We are big coffee fans and like to stay in the know as to the latest coffee trends.  Last month we were invited to a coffee tasting at the Nespresso Boutique in San Francisco to learn about their product as well as to sample their coffees, particularly two new releases the Palermo and the Milano.   After enjoying the Palermo that morning, I immediately knew I needed some sweet as well as Sicilian to serve along with it.  This recipe for a Deconstructed Cannoli is perfect.

Deconstructed Cannoli

If you have never been to a Nespresso Boutique, you should add it to your must-do list.  You can find the boutiques throughout the world, and if the other locations are anything like San Francisco, you are in for a luxurious treat.  The first floor is flooded with light, a beautiful decor and the aroma of coffee enticing you to linger a little longer.  The second floor was dark and sexy, and is where you can indulge your shopping whims;  all things Nespresso can be found here.  Ladies, I can see spending a morning shopping in Union Square and then popping over for an afternoon of coffee, sweets, and conversation.








I was very interested to learn more about Nespresso as it is a pod system coffee maker, which is typically something we do not use.  Until now!  While I love a great cup of coffee, and the ritual of getting to the point of sitting down and enjoying it, I always want to know more.  There are two things I look for when buying coffee, where the beans come from, and how a company helps the farmers of these countries.  As well, I am concerned with waste, being sustainable and recycling.  One reason I have not switched over from pods is that they typically are not recyclable.  I was very interested in learning about these areas during our coffee tasting, and they must be hot topics with Nespresso as we started out of casual over coffee conversation learning more.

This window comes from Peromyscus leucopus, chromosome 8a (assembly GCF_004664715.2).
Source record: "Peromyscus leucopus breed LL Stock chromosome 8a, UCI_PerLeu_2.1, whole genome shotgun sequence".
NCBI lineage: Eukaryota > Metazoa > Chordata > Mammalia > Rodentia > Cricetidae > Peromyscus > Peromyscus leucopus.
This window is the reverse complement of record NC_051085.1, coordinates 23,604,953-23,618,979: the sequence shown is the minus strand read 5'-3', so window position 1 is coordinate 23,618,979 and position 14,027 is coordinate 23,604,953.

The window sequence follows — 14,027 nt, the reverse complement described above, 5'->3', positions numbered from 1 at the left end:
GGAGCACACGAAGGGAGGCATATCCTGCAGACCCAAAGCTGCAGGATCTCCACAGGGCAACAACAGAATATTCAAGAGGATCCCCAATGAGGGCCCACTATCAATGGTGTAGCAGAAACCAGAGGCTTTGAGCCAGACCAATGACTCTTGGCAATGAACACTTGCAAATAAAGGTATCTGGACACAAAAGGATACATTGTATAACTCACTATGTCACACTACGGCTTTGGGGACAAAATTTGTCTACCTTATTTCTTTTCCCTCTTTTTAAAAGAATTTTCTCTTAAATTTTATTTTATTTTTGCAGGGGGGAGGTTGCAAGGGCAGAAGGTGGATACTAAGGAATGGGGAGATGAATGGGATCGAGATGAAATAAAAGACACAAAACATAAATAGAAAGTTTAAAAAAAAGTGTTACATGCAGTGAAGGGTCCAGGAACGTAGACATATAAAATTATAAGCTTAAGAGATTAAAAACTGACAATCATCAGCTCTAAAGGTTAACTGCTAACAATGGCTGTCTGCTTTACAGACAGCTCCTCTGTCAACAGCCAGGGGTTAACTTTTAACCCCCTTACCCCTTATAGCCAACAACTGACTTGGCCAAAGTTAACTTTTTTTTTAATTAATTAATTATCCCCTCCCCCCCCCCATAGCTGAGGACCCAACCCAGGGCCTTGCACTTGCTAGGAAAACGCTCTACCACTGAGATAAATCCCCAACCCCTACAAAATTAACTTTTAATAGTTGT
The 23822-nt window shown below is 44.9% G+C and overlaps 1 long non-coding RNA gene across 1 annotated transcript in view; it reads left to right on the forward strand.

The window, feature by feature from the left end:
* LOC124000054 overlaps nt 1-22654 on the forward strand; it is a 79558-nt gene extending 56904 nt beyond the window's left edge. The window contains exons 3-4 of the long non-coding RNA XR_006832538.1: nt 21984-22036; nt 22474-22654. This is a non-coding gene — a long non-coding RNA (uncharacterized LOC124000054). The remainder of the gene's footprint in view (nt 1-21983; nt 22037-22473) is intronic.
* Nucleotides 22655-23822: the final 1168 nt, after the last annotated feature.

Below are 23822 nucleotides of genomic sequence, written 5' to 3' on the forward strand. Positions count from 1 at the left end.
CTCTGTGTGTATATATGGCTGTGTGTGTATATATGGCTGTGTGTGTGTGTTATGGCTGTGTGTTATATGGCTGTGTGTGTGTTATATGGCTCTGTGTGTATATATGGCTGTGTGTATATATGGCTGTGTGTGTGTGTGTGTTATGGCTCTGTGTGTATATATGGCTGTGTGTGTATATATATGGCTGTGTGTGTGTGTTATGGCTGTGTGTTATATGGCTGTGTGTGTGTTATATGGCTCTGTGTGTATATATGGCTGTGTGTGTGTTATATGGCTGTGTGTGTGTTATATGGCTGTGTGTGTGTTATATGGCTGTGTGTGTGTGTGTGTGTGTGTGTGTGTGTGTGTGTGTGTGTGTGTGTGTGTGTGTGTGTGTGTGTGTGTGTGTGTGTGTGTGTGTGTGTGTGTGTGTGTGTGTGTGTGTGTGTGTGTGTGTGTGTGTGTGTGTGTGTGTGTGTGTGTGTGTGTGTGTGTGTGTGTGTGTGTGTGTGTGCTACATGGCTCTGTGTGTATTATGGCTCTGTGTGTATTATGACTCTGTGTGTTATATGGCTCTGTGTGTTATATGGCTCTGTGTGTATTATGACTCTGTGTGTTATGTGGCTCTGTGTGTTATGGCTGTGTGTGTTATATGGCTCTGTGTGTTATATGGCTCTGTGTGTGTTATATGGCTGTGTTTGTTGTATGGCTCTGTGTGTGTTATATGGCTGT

Nespresso has a program called the AAA Sustainable Quality Program which was launched in 2003. The program engages expertise with sustainable farming and the livelihoods of the farmers who grow the beans, with the Rainforest Alliance, which is a leading non-profit conservation organization. They are focused on quality and community, not only profit. At the end of 2014, the AAA program counted over 63,000 coffee farmers in 11 coffee growing countries.

Recycling is also important to Nespresso and they offer collection points throughout the areas they sell coffee as well as doorstep collection in some regions. I was more than happy to learn that Nespresso is doing their part in making an effort in keeping helping our environment.

After a discussion on the different beans and blends of coffee pods that Nespresso offers, Karsten Ranitzch, Head of Coffee, showed us the proper way to taste a cup of coffee.  First, it is important to smell the coffee as it warms your cup and to appreciate the creme.  The creme is that rich golden caramel layer that is on top of a cup of espresso.  As you stir the creme, the aroma becomes more enticing.  Coffee is like wine, you need to breathe in, then drink by slurping from a spoon.  It was really fun actually watching everyone get into it, and into enjoying a lovely cup of espresso.